Home Data EU financial markets regulator to ‘scale up data capabilities’

EU financial markets regulator to ‘scale up data capabilities’

ESMA: the Paris-based authority has created a ‘data intelligence and technology’ department | Credit © European Securities and Markets Authority

The European Securities and Markets Authority (ESMA) has published a data strategy for 2023-2028 setting out its plans to ‘scale up data capabilities’ and ‘facilitate the use of new data-related technologies’.

The Paris-headquartered authority, which is the financial markets regulator and supervisor across the 27-member European Union (EU), is looking to cut reporting compliance costs by regulated entities, enable the effective use of data at EU and national level, and make data more broadly available to the public.

Structural changes include the creation of a ‘data intelligence and technology’ department to ‘cover the full set of competences related to the entire data lifecycle by the establishment of centres of excellence supporting internal and external stakeholders’.

The new strategy is a successor to its previous data strategy, which was developed in 2017, and reflects EU regulatory developments such as the recently approved Markets in Crypto Assets (MiCA) regulation and the European Commission’s strategy on supervisory data in EU financial services (published in December 2021); and technological developments, for example in fields such as distributed-ledger technology (DLT) and artificial intelligence (AI).

Its publication comes about eight months after the publication of ESMA’s strategy for 2023-2028, which included ‘facilitating technological innovation and effective use of the data’ as one of two ‘thematic drivers’ (the other was ‘enabling sustainable finance’).

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Moving beyond ‘opportunistic’

The strategy’s publication follows an assessment of the ESMA data capabilities undertaken at the end of 2021 that concluded that although data was a ‘strategic driver’ for the authority it was ‘mostly on an “opportunistic” maturity level’.

‘Initiatives and efforts to exploit data are not systematically co-ordinated internally, and capacity to analyse, integrate, organise and access data could be more advanced. ESMA data governance is also too complex and not clearly defined enough, which strains resources in co-ordination efforts,’ the 26-page strategy document, which was published on 15 June, acknowledges.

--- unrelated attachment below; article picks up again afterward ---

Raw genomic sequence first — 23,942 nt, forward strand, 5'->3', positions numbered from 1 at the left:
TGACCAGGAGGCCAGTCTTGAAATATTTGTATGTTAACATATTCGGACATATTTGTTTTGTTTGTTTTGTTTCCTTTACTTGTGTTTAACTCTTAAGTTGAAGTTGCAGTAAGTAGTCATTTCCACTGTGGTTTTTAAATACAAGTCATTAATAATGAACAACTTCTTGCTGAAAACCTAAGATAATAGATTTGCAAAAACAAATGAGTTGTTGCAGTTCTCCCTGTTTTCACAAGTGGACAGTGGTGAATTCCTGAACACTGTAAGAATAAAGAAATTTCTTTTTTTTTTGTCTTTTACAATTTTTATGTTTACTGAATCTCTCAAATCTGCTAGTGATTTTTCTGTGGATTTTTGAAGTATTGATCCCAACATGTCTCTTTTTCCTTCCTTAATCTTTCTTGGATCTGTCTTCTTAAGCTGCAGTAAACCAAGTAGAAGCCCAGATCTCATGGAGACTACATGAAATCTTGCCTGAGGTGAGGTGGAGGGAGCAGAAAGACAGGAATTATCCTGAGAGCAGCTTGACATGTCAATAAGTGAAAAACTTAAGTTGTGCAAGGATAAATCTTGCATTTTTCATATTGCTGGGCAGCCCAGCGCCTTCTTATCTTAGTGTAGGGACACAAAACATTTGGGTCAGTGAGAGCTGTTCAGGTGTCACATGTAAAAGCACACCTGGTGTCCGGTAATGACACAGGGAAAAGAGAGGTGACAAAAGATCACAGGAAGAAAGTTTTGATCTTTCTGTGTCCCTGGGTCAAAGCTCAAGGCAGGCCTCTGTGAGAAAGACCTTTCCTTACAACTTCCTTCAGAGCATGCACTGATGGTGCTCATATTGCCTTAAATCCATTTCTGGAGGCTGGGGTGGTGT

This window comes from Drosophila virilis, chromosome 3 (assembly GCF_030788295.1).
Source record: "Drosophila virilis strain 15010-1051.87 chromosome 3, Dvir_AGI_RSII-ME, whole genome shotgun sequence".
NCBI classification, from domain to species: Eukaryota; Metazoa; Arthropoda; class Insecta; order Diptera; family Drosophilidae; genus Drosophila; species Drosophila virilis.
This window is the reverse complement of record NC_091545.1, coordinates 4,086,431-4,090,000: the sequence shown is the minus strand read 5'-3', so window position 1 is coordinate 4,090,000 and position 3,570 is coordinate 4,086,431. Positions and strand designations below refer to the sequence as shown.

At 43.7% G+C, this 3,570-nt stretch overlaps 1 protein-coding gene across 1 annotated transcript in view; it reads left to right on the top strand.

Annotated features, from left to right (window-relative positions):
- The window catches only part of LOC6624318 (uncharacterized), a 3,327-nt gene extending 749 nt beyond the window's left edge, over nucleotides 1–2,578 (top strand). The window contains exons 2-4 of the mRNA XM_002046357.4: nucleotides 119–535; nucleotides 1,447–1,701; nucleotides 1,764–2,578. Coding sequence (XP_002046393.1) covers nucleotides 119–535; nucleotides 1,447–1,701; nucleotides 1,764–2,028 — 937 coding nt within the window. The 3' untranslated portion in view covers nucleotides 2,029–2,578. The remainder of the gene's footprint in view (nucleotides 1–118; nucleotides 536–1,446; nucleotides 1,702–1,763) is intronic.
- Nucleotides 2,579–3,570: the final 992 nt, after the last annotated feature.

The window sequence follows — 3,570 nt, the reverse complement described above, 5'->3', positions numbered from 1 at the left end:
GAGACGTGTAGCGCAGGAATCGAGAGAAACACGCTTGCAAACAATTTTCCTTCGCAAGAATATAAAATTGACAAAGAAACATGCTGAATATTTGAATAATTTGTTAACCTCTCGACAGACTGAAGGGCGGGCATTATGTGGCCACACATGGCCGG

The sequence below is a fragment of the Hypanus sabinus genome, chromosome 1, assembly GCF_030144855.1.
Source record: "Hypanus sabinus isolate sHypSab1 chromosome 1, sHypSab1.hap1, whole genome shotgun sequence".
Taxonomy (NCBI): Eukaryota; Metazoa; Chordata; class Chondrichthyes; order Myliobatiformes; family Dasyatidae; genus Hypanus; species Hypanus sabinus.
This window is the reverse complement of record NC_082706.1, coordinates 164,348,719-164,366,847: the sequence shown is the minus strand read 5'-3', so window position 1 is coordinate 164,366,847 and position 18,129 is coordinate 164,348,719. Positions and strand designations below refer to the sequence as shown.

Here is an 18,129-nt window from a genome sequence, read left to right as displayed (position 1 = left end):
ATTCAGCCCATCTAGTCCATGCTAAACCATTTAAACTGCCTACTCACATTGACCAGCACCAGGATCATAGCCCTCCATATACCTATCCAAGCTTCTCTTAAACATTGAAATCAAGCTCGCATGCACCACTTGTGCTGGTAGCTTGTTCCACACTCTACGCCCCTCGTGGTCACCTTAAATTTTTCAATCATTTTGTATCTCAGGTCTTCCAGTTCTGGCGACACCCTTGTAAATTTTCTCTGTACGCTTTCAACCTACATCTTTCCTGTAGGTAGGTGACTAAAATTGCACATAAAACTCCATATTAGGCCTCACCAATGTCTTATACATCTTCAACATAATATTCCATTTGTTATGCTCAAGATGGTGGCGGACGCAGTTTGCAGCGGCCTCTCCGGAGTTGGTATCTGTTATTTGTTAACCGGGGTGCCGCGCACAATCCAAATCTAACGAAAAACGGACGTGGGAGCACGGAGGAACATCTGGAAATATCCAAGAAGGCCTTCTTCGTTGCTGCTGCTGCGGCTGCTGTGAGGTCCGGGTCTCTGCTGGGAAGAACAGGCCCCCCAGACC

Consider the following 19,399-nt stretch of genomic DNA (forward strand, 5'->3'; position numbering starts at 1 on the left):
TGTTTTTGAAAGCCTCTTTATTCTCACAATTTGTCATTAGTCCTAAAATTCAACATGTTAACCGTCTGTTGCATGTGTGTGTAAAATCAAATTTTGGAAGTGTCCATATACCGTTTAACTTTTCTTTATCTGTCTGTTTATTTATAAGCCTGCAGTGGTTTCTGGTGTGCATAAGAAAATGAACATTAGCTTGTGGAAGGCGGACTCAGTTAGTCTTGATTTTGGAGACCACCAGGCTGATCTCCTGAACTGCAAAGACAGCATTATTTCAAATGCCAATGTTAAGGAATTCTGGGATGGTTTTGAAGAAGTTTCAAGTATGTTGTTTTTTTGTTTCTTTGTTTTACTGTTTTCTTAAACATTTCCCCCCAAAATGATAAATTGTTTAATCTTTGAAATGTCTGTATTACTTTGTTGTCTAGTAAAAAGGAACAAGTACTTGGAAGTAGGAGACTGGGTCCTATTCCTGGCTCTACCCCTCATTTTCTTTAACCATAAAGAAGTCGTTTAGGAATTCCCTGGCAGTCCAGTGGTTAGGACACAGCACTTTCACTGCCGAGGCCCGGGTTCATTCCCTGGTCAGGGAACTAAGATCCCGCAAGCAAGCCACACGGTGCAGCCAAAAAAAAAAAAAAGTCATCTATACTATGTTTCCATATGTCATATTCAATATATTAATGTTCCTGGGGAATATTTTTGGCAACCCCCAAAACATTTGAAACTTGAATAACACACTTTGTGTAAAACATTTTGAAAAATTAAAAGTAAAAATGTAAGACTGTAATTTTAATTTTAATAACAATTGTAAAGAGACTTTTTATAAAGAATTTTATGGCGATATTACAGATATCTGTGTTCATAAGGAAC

Part of the strategy is a ‘data vision’, which has three underlying drivers: improving data efficiency (‘reducing compliance costs of market participants and streamlining the use of data’); improving data capabilities for both ESMA and national competent authorities (NCAs); and putting data ‘at the core’ of ESMA (‘providing evidence based on data to support ESMA decisions and activities, including outcome-driven supervision’).

There are six strategic objectives: to enhance ESMA’s role as a ‘data hub’; to improve access to data ‘of public interest’; to enable ‘cutting-edge, smart and effective data-driven supervision’; to pursue ‘thought leadership’; to promote ‘efficiency, transparency and co-operation in data policy and reduce reporting burdens’; and to ‘systematically’ use data for evidence-based policy development, supervision and risk assessment.

The new data intelligence and technology department, which is being overseen by Fabrizio Planta, needs to ‘overhaul’ ESMA’s data governance, with the authority ‘aiming to leverage industry best practices and frameworks’ as it looks to become ‘more efficient and nimbler as an organisation, while ensuring transparency and clear communication with its stakeholders’. Planta has previously held roles including head of ESMA’s markets and data reporting department, and head of its post-trading unit.